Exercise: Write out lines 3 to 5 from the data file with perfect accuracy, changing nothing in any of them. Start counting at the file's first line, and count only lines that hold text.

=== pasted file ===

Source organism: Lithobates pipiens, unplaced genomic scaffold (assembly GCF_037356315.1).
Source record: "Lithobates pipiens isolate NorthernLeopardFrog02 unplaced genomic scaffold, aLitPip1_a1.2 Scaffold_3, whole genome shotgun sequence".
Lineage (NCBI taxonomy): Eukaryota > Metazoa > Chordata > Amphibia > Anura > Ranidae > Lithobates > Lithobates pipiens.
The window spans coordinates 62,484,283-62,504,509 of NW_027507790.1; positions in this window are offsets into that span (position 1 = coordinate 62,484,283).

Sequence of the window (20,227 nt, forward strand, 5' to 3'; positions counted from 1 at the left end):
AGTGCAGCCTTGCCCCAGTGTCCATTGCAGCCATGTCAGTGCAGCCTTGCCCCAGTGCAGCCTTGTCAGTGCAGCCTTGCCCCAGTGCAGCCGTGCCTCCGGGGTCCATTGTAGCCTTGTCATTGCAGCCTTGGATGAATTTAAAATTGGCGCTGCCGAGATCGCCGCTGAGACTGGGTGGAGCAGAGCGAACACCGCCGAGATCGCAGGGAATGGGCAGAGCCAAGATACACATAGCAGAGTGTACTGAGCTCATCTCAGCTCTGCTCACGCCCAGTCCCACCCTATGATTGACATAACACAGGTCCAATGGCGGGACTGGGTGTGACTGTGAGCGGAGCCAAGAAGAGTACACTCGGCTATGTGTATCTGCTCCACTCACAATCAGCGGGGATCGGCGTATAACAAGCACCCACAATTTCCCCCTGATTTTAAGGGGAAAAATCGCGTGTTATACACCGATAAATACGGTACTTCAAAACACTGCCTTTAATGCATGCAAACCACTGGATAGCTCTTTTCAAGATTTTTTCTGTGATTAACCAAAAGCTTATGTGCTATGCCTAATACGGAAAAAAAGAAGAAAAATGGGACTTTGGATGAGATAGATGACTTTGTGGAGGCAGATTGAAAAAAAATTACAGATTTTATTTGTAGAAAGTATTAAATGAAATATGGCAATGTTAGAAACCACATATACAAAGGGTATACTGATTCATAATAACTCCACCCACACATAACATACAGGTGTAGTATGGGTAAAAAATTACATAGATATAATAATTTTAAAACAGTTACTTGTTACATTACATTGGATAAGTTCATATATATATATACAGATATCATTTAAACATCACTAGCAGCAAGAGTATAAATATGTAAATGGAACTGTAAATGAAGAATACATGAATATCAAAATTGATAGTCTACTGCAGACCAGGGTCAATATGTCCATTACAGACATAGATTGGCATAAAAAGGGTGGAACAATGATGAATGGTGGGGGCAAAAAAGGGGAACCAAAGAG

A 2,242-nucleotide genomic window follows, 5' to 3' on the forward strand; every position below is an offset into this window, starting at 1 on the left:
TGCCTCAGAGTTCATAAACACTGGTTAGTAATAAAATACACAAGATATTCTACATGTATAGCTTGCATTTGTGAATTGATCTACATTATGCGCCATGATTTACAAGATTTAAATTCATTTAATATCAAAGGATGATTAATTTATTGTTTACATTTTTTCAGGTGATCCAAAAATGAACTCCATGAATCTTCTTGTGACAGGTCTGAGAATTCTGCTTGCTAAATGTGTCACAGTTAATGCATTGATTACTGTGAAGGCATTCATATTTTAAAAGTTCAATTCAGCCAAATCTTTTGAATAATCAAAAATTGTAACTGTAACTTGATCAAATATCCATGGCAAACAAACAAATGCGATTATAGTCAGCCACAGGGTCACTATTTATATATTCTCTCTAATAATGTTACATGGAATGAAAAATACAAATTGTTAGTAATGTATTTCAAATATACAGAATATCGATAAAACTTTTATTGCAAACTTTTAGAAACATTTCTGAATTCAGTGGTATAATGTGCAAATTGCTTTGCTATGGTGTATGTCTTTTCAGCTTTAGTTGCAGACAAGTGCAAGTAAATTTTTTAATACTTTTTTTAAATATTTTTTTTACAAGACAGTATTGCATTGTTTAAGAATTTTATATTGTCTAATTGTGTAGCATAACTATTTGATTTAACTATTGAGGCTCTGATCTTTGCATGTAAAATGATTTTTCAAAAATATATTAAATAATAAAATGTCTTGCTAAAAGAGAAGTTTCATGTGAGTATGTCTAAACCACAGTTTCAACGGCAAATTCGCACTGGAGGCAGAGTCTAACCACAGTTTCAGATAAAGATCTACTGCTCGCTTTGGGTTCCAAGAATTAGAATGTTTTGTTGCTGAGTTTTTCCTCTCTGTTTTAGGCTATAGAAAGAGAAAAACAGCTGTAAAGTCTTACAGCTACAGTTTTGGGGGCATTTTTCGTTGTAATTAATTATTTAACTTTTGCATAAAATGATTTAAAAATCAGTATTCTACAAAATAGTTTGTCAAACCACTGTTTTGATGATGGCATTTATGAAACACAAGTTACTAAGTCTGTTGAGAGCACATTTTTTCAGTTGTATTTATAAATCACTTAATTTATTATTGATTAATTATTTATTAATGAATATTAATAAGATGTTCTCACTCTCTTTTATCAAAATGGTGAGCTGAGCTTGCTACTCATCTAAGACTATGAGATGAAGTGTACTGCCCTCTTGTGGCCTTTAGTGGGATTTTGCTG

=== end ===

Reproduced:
Lineage (NCBI taxonomy): Eukaryota > Metazoa > Chordata > Amphibia > Anura > Ranidae > Lithobates > Lithobates pipiens.
The window spans coordinates 62,484,283-62,504,509 of NW_027507790.1; positions in this window are offsets into that span (position 1 = coordinate 62,484,283).

Sequence of the window (20,227 nt, forward strand, 5' to 3'; positions counted from 1 at the left end):